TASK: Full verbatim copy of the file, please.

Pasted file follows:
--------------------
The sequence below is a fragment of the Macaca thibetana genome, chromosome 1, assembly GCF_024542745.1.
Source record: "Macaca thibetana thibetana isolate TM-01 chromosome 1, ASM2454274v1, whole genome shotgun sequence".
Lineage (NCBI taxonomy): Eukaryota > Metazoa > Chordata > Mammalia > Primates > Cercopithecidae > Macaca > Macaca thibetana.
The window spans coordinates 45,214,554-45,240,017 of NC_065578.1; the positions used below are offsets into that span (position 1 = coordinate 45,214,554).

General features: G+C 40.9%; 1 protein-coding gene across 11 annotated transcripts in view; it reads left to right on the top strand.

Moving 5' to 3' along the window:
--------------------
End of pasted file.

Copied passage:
The sequence below is a fragment of the Macaca thibetana genome, chromosome 1, assembly GCF_024542745.1.
Source record: "Macaca thibetana thibetana isolate TM-01 chromosome 1, ASM2454274v1, whole genome shotgun sequence".
Lineage (NCBI taxonomy): Eukaryota > Metazoa > Chordata > Mammalia > Primates > Cercopithecidae > Macaca > Macaca thibetana.
The window spans coordinates 45,214,554-45,240,017 of NC_065578.1; the positions used below are offsets into that span (position 1 = coordinate 45,214,554).

General features: G+C 40.9%; 1 protein-coding gene across 11 annotated transcripts in view; it reads left to right on the top strand.

Moving 5' to 3' along the window: